Diabetic Diet Nutrition Guidelines

[ 0 ] September 13, 2012 |

diabetic dietIf you’ve just finished up with the Newcastle diet, aimed to help eliminate diabetes from your life, it’s now time to move towards focusing on a more mixed plan that is going to help you to sustain the weight loss you experienced and prevent diabetes from occurring again. If you go back to your old way of eating, chances are high that you will be dealing with this problem again in the near future, so proper management of your meals will be critical.

Let’s look at some important points to remember when structuring your post-very low calorie diet meal plan.


Focus On Protein And Vegetables

Now that you have lost the weight you were aiming to lose, this doesn’t mean that you can go back to a high carbohydrate/calorie diet plan. Your body cannot handle carbohydrates as well as it should and that’s what got you into the problem in the first place, so now you still do need to keep tabs on them.

If you focus your daily diet around lean proteins and vegetables, with a few selected low glycemic fruits or grains added in earlier on in the day, you should be able to sustain a carbohydrate count of around 100-150 grams per day.

For most individuals, this will be enough to keep them feeling well, their energy levels stable, and their blood sugar levels under control.

I have included a glycemic index table below to help you.

source: http://www.weightlossresources.co.uk/diet/gi_diet/glycaemic_index_tables.htm


Table 1 – Low GI Foods

Food GI
Roasted and salted peanuts 14
Low-fat yogurt with sweetener 14
Cherries 22
Grapefruit 25
Pearl barley 25
Red lentils 26
Whole milk 27
Dried apricots 31
Butter beans 31
Fettucine pasta 32
Skimmed milk 32
Low-fat fruit yogurt 33
Wholemeal spaghetti 37
Apples 38
Pears 38
Tomato soup, canned 38
Apple juice, unsweetened 40
Noodles 40
White spaghetti 41
All Bran 42
Chick peas, canned 42
Peaches 42
Porridge made with water 42
Lentil soup 44
Oranges 44
Macaroni 45
Green grapes 46
Orange juice 46
Peas 48
Baked beans in tomato sauce 48
Carrots, boiled 49
Milk chocolate 49
Kiwi fruit 52
Stoneground wholemeal bread 53
Crisps 54
Special K 54
Banana 55
Raw oatbran 55
Sweetcorn 55

Medium Glycemic Index foods (56 to 69)

Table 2 – Moderate GI Foods

Muesli, non toasted 56
Boiled potatoes 56
Sultanas 56
Pitta bread 57
Basmati Rice 58
Honey 58
Digestive biscuit 59
Cheese and tomato pizza 60
Ice cream 61
New potatoes 62
Coca cola 63
Apricots, canned in syrup 64
Raisins 64
Shortbread biscuit 64
Couscous 65
Rye bread 65
Pineapple, fresh 66
Cantaloupe melon 67
Croissant 67
Shredded wheat 67
Mars bar 68
Ryvita 69
Crumpet, toasted 69
Weetabix 69
Wholemeal bread 69

High Glycemic Index foods (70 or more)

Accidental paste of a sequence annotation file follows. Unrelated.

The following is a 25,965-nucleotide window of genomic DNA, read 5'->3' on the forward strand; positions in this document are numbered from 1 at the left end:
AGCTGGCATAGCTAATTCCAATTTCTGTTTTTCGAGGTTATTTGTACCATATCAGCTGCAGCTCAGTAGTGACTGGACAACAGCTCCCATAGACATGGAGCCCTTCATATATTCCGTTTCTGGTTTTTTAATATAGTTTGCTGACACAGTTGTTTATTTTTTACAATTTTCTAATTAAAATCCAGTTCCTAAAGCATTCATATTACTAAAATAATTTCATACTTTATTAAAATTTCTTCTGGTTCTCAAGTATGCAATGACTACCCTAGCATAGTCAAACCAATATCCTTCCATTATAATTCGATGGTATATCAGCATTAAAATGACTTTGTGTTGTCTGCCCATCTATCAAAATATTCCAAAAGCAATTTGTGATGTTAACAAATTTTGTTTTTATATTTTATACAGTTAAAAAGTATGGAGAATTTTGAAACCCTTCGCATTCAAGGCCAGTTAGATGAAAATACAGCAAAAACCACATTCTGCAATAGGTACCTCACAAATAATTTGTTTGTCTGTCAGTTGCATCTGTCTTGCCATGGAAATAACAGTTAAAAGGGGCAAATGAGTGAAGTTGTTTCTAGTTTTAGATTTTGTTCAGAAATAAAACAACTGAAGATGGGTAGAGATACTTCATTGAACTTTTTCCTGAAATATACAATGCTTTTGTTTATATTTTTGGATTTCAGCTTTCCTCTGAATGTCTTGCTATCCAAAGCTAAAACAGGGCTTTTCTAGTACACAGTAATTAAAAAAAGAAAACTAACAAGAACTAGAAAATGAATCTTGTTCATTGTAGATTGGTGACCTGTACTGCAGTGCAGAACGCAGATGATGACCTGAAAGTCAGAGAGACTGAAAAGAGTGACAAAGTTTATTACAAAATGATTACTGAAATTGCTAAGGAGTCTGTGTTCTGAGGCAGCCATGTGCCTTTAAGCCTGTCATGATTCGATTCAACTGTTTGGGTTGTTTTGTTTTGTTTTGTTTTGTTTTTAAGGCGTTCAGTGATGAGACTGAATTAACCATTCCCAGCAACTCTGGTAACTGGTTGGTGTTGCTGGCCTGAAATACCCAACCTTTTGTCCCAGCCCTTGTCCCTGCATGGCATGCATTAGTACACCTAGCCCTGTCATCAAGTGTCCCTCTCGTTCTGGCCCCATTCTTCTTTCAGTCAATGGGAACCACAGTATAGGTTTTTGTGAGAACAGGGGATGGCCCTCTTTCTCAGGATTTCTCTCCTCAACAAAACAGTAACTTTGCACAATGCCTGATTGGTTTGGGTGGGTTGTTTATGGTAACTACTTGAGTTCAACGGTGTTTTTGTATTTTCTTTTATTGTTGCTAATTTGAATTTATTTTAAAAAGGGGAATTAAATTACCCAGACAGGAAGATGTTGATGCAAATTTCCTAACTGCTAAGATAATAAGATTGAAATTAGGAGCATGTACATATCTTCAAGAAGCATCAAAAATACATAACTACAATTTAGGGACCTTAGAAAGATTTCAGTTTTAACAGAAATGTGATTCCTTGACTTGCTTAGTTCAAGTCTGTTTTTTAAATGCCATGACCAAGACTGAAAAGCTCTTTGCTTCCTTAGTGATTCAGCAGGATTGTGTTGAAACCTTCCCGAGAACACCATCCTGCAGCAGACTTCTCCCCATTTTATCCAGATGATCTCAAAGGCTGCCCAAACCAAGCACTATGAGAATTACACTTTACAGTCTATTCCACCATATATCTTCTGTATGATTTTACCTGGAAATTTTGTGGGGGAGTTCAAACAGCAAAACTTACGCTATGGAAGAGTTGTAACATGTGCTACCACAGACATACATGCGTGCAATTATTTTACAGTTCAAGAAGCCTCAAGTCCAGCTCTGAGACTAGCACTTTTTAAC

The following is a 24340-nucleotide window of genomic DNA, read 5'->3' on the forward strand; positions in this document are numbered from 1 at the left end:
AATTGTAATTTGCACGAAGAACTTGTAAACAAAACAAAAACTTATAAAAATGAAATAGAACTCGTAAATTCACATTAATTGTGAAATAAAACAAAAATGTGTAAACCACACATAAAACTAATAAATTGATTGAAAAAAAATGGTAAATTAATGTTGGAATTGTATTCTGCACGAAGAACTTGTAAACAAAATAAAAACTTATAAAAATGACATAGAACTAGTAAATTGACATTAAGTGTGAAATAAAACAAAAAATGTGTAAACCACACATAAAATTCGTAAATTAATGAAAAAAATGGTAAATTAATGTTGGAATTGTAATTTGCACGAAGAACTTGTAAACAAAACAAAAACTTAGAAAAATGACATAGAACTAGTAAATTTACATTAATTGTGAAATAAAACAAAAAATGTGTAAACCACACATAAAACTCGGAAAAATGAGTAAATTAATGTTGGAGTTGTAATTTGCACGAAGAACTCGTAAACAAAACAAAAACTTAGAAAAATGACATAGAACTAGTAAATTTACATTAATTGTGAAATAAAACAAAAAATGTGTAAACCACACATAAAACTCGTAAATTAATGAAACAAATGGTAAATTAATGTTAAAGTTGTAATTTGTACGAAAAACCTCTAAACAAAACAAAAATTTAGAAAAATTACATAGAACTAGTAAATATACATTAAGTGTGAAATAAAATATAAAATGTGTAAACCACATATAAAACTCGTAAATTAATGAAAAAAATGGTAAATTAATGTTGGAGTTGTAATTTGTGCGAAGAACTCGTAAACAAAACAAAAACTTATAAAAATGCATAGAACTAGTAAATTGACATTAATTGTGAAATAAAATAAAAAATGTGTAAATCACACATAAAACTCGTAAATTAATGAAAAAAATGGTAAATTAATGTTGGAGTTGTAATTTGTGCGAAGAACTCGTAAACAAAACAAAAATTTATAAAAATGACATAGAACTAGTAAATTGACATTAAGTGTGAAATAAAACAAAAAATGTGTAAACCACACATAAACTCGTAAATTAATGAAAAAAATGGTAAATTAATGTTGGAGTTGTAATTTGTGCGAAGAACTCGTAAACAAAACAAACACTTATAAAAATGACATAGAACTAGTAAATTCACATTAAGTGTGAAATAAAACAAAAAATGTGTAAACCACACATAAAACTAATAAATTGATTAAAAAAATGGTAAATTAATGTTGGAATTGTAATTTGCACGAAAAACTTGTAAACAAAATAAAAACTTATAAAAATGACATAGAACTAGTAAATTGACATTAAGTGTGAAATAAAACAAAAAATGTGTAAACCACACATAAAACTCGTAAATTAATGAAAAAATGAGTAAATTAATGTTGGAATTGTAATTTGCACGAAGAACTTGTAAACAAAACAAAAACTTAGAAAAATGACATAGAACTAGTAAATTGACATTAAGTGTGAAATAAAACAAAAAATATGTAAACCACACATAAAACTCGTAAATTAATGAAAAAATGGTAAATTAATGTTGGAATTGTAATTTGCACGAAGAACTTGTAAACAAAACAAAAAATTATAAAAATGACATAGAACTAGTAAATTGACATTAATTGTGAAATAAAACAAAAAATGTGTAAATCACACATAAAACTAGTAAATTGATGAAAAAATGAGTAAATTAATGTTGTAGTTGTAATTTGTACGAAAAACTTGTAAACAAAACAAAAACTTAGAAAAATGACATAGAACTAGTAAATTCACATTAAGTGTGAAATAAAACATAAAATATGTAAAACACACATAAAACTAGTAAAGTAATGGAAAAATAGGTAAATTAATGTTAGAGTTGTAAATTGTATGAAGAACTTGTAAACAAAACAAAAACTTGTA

Table 3 – High GI Foods

Mashed potato 70
White bread 70
Watermelon 72
Swede 72
Bagel 72
Branflakes 74
Cheerios 74
French fries 75
Coco Pops 77
Jelly beans 80
Rice cakes 82
Rice Krispies 82
Cornflakes 84
Jacket potato 85
Puffed wheat 89
Baguette 95
Parsnips, boiled 97
White rice, steamed 98


Add Healthy Fats For Fuel

For the diabetic, you’re going to want a larger portion of your energy needs to come from healthy fat sources. This will not only help to regulate blood sugar levels better, keeping you on a more even keel, but it’s also going to help to boost heart health and ward off cardiovascular disease as long as you choose your sources properly.

Opt for healthy fat sources such as nuts and natural nut butter, avocados, seeds, fatty sources of fish, flaxseeds and olive and coconut oil.

If you can, aim to get around 30-40% of your total daily calorie intake from fats, with 30% of your calories coming from protein, this leaves 30-40% to come from carbohydrate sources.


Keep Your Calories Under Control

Speaking of calories, this is the third requirement to keep in mind on your post very low calorie diet plan.  You want to make sure that you are not overdoing calories so that you don’t gain extra weight, which could increase your risk of diabetes once again.

Aim to consume around 13-15 calories per pound of body weight depending on your activity level, which is about right for most people.

If you do ever notice that your weight is starting to creep up, your best bet is to take action immediately.  The sooner you can regain control over it, the sooner you can make sure that your weight doesn’t become a problem again in the future.

So there you have the key components you need to know to set up a smart diabetic diet plan for long term success. Keep these points in mind and you should be able to feel well and remain disease free into the future!

So the key points are:

  • Aim for lean proteins and veggies with “some” low GI fruits and grains
  • Approximately 100-150g carbs per day
  • Include good fats
  • Around 30-40% of your calories from fat, 30% from protein and 30-40% from carbs
  • Calories of around 13-15 per lb of bodyweight depending on your activity levels


P.S Everyone slips off the healthy eating train every now and again – don’t beat yourself up over it and don’t then use it to go on a binge eating marathon! Just take the hit of the bad meal and stop there and get back to healthy eating the very same day.

Trust me you’ll thank yourself the next day!  xx

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About the Author ()

Kate Robinson is a country girl who never had to worry about her weight until she piled on the pounds in her twenties. After years of depression, self pity, binge eating and yo yo dieting, she finally managed to lose 71 pounds and got back her figure and her life! The experience affected her so much that she vowed to help as many people as possible to do the same. Kate teamed up with some industry experts to provide the right information and support when you need it most.

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